I’m a stickler for determination and holding on, but whether in a relationship or business, sometimes it’s better to end it. At least for your mental health.

Not everything will work even with consistency.

Sometimes an idea might not be saleable or the market might not like or want your product or it can’t just work.

What many people do is they try to force it into working because they’ve either spent too much time or money on it.

But that’s hustling backwards.

I understand the motivational industry tells you to keep trying. But sometimes the best solution is to walk away & cut your losses.

Sometimes, the best solution is to pivot, re-strategize and come back from a different angle.

We have so many companies, musicians, artists who started with a particular product idea or concept & when it wasn’t working they had to go back to the drawing board & rebrand.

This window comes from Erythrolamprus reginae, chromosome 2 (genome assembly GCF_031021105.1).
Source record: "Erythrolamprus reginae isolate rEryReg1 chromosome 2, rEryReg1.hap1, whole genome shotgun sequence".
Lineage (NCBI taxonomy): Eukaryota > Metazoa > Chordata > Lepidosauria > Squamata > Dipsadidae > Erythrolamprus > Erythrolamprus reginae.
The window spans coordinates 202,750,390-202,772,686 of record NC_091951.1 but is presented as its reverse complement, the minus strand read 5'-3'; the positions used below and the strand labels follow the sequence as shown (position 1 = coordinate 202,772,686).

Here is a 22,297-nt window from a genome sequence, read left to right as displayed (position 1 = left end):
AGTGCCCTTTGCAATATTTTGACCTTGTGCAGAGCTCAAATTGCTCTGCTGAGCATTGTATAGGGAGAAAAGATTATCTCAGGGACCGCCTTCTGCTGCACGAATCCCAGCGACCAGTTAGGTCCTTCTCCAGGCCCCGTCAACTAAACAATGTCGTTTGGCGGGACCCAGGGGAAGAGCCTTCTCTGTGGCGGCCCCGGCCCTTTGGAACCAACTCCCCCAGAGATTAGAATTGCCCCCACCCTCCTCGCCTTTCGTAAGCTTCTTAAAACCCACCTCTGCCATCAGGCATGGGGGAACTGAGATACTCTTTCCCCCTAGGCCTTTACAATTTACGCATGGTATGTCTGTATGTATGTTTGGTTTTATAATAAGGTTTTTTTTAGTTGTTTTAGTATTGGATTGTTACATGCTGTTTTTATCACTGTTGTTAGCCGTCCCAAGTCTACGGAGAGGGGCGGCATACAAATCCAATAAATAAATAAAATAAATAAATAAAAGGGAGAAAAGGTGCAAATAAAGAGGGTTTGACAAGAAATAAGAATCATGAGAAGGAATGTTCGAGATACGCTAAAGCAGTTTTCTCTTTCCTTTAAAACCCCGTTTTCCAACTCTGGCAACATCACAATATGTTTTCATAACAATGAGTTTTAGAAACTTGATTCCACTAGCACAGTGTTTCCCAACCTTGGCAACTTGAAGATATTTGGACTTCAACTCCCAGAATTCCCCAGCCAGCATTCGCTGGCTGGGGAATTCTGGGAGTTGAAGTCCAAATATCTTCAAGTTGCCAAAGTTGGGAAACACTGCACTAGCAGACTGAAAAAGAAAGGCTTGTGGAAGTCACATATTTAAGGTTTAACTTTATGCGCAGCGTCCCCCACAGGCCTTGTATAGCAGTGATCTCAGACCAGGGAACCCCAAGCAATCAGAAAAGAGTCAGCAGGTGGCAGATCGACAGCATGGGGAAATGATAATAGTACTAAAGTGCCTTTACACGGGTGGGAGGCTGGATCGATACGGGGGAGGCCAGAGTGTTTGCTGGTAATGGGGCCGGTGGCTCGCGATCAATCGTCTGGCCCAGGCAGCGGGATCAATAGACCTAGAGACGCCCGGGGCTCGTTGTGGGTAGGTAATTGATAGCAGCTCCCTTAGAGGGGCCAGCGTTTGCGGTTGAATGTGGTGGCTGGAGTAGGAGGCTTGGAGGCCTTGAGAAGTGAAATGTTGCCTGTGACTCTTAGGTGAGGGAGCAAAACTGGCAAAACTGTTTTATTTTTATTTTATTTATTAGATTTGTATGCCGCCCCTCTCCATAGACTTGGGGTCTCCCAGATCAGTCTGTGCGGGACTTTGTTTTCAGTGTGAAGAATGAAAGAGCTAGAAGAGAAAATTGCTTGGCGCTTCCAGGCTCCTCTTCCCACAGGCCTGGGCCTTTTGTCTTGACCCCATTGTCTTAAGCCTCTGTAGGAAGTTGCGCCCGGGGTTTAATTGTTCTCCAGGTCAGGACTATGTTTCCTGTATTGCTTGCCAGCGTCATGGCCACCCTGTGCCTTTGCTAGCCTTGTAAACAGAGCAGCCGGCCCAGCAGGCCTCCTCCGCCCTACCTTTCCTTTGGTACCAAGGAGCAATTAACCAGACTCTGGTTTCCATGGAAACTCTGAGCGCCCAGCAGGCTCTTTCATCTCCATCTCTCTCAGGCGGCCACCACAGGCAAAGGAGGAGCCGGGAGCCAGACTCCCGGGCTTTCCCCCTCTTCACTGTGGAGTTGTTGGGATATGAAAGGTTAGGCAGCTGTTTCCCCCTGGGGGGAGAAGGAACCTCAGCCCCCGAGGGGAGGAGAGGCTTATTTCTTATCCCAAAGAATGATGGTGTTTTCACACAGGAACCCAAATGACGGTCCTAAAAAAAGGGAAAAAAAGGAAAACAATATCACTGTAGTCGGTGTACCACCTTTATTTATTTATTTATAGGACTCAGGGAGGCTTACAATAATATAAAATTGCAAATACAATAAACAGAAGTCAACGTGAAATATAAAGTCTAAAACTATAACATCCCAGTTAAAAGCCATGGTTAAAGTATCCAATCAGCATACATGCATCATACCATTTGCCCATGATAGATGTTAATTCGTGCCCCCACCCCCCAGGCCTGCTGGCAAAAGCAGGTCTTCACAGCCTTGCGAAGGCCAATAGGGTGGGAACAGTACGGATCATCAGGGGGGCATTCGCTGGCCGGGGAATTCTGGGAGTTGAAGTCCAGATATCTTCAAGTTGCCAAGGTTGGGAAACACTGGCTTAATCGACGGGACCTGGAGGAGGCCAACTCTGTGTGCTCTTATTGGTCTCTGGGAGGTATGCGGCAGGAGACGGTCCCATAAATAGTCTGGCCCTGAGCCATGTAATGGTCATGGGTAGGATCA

Or sometimes even change direction entirely.

There’s no shame in that.

You don’t have money & time to waste.

You shouldn’t be flogging a dead horse.

This is what Roman Abramovich proved when he sacked Frank Lampard despite his status as a club legend and replaced him with Thomas Tuchel.

Business and sentiments are like oil and water, they don’t mix well.

Know this and know peace.

If You’ve Been Wondering About What Happened To GameStop And On The US Stock Exchange A Few Weeks Ago, Then This Is The Simplest Explanation You Can Find Anywhere.

To start with, there’s a community called WallStreetBets on Reddit (a forum like Nairaland).

And the common discussion on WallStreetBets is financial investments and the stock market.